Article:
any other ice cream(s)?

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sinkya

Senior Member
Chinese
Does this sentence sound ok with uncountable, or should it be countable plural?

"This sesame ice cream can't compare with ny other ice cream(s)."?

I want to say that it is far better than any other ice cream(s?) I've ever had.

I'm talking about different ice cream(s?) so "ice creams" sound better to me, but I don't know how native speakers would feel about it.

Thank you.
 
  • owlman5

    Senior Member
    English-US
    "This sesame ice cream can't compare with ny other ice cream(s)."?
    Both the singular and plural versions sound fine to me in your sentence, sinkya. If you used "ice creams", I would think you were trying especially hard to let me know that you were thinking of more than one flavor of ice cream.

    If I made that remark, I'd stick with "ice cream".
     

    Hildy1

    Senior Member
    English - US and Canada
    To me, "X can't compare with Y" means that X is not as good as Y. So if the sesame ice cream is better than other kinds, I might say something like:
    - The sesame ice cream is much better than other kinds.
    - Other kinds of ice cream can't compare with the sesame ice cream / with the sesame.
     

    sinkya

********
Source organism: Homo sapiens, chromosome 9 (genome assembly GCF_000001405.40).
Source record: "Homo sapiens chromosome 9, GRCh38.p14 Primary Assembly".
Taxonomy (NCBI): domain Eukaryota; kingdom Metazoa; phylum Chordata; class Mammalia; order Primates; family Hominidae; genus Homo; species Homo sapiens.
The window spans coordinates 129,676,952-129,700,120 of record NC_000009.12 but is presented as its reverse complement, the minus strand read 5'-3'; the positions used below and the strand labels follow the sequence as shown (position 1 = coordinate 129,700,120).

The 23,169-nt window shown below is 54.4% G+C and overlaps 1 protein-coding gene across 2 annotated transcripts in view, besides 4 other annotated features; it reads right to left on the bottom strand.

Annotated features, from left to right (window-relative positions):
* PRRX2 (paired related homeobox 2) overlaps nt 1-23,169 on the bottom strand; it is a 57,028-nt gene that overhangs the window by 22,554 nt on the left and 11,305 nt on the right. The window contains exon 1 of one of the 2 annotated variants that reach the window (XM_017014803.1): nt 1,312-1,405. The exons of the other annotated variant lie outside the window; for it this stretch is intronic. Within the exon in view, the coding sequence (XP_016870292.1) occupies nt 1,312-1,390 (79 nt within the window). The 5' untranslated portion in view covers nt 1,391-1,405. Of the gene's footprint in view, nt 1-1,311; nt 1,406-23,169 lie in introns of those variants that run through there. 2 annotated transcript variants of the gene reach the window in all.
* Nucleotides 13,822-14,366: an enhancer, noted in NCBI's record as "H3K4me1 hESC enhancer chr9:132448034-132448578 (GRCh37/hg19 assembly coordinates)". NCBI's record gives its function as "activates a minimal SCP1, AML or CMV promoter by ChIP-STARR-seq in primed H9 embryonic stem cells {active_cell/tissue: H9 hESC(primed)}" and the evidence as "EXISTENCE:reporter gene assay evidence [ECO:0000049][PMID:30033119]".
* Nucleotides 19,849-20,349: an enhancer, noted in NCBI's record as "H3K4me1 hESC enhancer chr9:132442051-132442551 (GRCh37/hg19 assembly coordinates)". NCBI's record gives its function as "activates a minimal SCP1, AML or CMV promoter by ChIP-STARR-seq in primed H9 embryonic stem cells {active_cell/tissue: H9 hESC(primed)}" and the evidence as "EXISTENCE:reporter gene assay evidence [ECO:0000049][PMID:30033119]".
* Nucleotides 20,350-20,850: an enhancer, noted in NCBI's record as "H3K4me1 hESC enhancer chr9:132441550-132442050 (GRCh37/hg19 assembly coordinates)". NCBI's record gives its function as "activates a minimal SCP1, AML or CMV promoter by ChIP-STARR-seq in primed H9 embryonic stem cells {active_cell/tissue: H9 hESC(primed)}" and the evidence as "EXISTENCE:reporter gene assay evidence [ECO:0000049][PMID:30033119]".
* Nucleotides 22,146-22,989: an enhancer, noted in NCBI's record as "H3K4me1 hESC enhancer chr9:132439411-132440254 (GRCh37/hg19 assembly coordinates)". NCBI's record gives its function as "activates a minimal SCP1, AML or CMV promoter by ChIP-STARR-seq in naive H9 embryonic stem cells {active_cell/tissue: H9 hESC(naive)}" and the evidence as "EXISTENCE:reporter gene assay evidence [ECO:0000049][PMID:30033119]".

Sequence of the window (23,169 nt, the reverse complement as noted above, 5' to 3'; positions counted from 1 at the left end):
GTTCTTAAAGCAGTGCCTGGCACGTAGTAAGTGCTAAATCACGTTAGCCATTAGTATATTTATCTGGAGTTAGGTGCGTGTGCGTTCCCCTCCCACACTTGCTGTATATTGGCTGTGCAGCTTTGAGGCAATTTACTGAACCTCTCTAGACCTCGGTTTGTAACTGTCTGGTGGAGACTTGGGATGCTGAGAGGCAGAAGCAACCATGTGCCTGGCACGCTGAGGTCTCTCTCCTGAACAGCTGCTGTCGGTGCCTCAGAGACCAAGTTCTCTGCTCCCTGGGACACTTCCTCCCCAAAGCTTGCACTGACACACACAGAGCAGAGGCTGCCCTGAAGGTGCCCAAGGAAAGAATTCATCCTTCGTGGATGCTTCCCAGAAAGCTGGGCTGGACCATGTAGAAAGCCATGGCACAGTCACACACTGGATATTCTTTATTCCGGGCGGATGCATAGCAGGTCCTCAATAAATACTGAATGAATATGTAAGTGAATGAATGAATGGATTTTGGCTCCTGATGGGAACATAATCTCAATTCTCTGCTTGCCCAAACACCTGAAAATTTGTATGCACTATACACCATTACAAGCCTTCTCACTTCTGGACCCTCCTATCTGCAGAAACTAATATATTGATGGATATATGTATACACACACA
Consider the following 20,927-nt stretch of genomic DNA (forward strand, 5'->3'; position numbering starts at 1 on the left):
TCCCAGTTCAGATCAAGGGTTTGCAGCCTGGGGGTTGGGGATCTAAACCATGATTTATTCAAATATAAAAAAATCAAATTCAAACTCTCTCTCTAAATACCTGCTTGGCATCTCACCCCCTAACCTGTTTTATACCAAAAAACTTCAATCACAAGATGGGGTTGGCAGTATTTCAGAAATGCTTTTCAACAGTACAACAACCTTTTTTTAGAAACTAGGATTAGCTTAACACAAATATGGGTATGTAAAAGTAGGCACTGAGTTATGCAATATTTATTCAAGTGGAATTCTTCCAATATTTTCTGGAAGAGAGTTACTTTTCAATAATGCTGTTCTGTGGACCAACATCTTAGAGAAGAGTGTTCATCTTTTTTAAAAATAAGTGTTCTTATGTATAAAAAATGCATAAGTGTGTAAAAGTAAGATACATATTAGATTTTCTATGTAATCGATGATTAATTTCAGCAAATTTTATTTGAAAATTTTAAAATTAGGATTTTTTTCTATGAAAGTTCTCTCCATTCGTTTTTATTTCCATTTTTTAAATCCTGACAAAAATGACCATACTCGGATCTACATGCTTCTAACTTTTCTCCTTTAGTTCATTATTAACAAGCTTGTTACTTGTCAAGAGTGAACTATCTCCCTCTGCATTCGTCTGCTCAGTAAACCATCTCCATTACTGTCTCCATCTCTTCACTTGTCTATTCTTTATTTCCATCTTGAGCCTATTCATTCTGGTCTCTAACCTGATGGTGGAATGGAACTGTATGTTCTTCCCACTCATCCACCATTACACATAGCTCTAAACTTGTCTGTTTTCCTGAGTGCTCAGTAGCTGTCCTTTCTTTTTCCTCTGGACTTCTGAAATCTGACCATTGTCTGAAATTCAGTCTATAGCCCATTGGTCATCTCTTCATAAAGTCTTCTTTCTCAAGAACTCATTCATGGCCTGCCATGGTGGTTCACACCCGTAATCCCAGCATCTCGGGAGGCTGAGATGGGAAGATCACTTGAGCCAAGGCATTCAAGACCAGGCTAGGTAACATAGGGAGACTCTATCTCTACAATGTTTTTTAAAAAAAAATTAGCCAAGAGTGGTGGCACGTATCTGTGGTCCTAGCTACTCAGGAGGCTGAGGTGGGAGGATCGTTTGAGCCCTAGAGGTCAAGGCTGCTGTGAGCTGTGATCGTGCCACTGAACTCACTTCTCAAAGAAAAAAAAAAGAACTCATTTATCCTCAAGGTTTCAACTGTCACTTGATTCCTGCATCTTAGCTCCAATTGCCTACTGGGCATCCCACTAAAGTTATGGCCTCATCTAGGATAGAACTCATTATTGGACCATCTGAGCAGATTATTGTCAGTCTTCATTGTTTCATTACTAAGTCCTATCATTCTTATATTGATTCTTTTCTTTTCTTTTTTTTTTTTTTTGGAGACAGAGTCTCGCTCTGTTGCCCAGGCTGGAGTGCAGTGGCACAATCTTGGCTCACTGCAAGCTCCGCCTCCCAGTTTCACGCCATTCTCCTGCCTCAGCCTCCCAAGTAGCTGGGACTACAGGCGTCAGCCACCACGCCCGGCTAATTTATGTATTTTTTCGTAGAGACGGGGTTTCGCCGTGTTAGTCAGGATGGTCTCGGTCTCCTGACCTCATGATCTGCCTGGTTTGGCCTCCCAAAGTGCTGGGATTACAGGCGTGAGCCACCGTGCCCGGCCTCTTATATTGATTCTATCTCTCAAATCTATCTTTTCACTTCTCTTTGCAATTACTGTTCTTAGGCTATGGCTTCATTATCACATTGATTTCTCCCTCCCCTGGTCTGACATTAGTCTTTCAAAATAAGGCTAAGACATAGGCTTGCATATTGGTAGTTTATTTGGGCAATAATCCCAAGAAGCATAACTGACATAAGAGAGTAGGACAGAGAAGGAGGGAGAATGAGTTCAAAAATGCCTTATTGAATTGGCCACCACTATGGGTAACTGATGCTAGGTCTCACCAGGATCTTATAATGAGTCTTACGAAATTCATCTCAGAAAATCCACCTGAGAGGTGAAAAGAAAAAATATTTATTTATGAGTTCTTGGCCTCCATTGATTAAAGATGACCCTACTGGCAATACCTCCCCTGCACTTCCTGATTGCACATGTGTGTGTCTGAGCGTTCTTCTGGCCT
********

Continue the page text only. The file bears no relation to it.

Senior Member
    Chinese
    Thank you, Copyright.

    Thank you, Hildy1 for mentioning which should be the better one, X or Y. Could you tell me if you are being modest by saying "To me, "X can't compare with Y" means that X is not as good as Y. " or, is this really just your personal preference which you know other native speakers feel differently? I searched google books for examples, but some sentences were very complex and was difficult for me to tell what the author intended to say.

    I wonder if this is one of those mistakes non-native speakers make that are so hard to imagine for native speakers that they go unrecognized.

    If owlman5 or Copyright or anyone could comment on this, I'd really appreciate it too.

    Thank you.
     

    Parla

    Member Emeritus
    English - US
    "This sesame ice cream can't compare with my other ice cream(s)."
    I want to say that it is far better than any other ice cream(s?) I've ever had.
    It doesn't say that to me; in fact, it says just the opposite! If I thought it was better (I've never tasted sesame ice cream), I'd say:
    This sesame ice cream is the best flavor I've ever tasted.
    If I wanted to use "compare with", I'd say:
    No other flavor I've ever tasted compares with this sesame ice cream.
     

    Hildy1

    Senior Member
    English - US and Canada
    I agree with Parla.

    According to the Oxford Dictionaries site:
    compare
    [NO OBJECT, USUALLY WITH NEGATIVE] Be of an equal or similar nature or quality:
    the dried stuff just can’t compare with the taste and aroma of fresh basil

    http://www.oxforddictionaries.com/definition/english/compare

    That is, dried basil is not as good as fresh basil. It is greatly inferior to fresh basil.
     
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